Albert Pujols Returns Early from Broken Wrist: Are Rumors of PED Use True?
I guess Albert Pujols really is the machine.
It took Pujols only two weeks to recover from a broken wrist that was supposed to knock him out for at least four to six weeks. Now, I'm not a doctor—a fact that probably comes as a big surprise to everyone reading this—but the idea of being able to remove a cast from a broken bone after a fortnight boggles my mind, even forgetting that he immediately started using it to swing a big piece of wood with all his strength.
Apparently I'm not the only one who thinks so.
It may be unfair, it may be reactionary, and it's definitely disturbing to think that the best player in baseball may have used performance-enhancing drugs to expedite his recovery. But in this day and age, steroids' possible role in something like this are definitely the elephant in the room.
"For every story link on Twitter that touted Pujols’ impending return," Yahoo! Sports'Jeff Passan wrote, "someone tweeted back about Pujols needing human growth hormone to make it. It wasn’t just one or two people, either."
Bleacher Report's own Matt Strobl admitted he was ashamed to have suggested it, but said he can't shake the notion that Pujols may have cheated:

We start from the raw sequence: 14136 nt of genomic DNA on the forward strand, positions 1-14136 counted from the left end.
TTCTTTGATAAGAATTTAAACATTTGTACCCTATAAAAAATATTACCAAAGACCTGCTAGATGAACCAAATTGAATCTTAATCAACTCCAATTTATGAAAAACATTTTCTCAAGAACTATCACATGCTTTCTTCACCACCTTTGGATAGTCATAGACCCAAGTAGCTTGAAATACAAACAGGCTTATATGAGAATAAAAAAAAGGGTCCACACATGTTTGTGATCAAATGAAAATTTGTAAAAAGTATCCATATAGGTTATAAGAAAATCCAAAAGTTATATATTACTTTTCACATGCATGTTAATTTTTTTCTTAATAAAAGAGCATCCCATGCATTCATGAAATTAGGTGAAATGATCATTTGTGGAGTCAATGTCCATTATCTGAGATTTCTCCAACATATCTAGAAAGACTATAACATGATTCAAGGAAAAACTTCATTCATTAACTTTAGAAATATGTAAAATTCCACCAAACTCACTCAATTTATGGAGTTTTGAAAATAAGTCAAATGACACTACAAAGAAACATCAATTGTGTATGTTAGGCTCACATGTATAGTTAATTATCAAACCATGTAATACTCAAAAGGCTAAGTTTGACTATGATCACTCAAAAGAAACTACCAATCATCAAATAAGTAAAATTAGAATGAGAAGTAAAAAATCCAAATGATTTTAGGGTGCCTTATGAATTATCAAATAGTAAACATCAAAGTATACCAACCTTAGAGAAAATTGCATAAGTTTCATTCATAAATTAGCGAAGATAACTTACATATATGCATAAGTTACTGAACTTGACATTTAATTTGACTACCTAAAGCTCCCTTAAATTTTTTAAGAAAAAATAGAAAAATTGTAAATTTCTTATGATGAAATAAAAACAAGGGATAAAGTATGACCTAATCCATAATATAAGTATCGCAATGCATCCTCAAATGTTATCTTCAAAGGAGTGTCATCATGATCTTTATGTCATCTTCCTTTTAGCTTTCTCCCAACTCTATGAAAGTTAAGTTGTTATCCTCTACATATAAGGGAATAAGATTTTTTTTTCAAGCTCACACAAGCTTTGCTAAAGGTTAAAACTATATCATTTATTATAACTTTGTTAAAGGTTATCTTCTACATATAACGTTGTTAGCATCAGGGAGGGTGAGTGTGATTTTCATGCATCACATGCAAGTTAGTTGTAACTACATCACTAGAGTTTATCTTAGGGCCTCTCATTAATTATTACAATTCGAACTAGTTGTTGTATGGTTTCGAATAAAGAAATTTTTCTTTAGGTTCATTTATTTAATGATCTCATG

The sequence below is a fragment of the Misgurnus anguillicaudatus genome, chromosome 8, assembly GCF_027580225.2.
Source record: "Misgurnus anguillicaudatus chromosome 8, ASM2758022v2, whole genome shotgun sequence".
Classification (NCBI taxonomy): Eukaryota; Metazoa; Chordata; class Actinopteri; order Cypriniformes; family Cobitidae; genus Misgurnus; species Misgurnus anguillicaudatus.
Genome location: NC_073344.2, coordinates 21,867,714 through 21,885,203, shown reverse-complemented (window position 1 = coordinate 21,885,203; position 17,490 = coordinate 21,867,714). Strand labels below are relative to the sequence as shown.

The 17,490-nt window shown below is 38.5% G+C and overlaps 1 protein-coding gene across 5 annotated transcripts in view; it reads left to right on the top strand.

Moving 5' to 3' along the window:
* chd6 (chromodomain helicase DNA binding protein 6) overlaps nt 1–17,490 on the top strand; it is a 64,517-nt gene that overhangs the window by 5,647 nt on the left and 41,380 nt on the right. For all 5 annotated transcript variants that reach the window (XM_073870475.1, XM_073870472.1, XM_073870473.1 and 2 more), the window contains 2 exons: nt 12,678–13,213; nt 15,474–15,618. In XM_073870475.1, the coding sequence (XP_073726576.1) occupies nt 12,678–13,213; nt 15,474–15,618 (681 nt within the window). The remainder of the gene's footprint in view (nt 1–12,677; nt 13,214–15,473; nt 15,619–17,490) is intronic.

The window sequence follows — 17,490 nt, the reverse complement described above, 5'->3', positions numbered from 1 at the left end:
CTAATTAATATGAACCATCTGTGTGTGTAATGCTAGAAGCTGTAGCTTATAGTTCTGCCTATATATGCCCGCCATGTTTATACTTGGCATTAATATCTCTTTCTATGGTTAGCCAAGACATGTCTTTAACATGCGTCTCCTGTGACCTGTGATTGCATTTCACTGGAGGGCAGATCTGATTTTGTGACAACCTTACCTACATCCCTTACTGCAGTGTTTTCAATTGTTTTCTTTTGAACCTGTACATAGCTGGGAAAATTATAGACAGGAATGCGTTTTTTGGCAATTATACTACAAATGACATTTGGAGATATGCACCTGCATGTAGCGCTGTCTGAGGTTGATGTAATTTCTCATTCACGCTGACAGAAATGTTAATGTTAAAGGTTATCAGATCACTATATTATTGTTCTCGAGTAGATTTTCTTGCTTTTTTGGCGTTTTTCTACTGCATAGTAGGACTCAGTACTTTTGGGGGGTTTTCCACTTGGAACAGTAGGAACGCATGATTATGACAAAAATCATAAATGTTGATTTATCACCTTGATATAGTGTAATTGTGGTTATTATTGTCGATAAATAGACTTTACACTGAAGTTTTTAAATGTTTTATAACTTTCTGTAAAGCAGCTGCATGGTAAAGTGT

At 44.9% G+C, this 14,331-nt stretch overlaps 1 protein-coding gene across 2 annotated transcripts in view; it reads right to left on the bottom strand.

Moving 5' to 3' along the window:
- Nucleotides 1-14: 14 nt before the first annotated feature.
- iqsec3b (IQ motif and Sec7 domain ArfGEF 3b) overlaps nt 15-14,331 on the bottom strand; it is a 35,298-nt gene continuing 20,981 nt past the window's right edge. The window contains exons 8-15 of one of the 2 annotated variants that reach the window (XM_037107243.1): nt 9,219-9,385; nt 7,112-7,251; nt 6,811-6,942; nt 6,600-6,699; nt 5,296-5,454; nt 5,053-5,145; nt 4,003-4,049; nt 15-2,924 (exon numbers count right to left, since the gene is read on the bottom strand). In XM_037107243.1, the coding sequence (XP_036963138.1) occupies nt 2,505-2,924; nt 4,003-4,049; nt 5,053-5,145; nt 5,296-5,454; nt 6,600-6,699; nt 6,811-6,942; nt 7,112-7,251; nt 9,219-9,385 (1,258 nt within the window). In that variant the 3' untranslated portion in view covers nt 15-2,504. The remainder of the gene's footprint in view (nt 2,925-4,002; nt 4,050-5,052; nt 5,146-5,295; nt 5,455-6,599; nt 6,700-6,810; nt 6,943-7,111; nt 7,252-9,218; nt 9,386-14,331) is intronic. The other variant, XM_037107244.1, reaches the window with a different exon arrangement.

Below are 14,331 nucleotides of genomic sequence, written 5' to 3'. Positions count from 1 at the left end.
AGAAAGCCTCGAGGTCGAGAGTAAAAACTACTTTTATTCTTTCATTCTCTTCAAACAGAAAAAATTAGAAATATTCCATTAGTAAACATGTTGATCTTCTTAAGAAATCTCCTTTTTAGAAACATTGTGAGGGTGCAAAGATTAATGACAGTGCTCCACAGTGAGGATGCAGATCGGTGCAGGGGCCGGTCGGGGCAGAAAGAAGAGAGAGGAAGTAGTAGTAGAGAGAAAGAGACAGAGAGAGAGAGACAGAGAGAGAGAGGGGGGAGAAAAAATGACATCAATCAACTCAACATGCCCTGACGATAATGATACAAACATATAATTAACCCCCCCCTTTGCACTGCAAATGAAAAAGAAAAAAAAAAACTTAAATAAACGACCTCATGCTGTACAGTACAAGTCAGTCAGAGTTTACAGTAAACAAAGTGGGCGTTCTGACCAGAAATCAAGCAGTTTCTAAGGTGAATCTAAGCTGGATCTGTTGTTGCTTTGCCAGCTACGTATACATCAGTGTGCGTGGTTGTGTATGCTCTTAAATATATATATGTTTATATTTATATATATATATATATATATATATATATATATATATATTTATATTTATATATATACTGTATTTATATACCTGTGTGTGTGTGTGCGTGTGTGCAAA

We know from others players and former players, including former Yankee and Astro Andy Pettitte, that performance enhancing drugs are used in attempts to recover from injury. There is very little medical research to support the idea that PEDs could help lessen recovery time, but that lack of evidence hasn't dissuaded athletes in the past. And, unofficially, rapid recovery time is one of the alleged benefits of such drugs.
So to see Pujols go from missing most of the summer to barely serving out his fully allotted time on the DL has to raise eyebrows. Like I said, there could have been a misdiagnosis, or perhaps he's not actually as healed as we've been told. Maybe, as the papers would have us believe, Albert Pujols really does have superhuman recuperative powers to go along with his baseball prowess.
Given the amount of testing in baseball today and the enormous tonnage of what Pujols would have to lose by being caught, I can't imagine the rumors are true. But given the circumstances, it's at least understandable that people have their suspicions.
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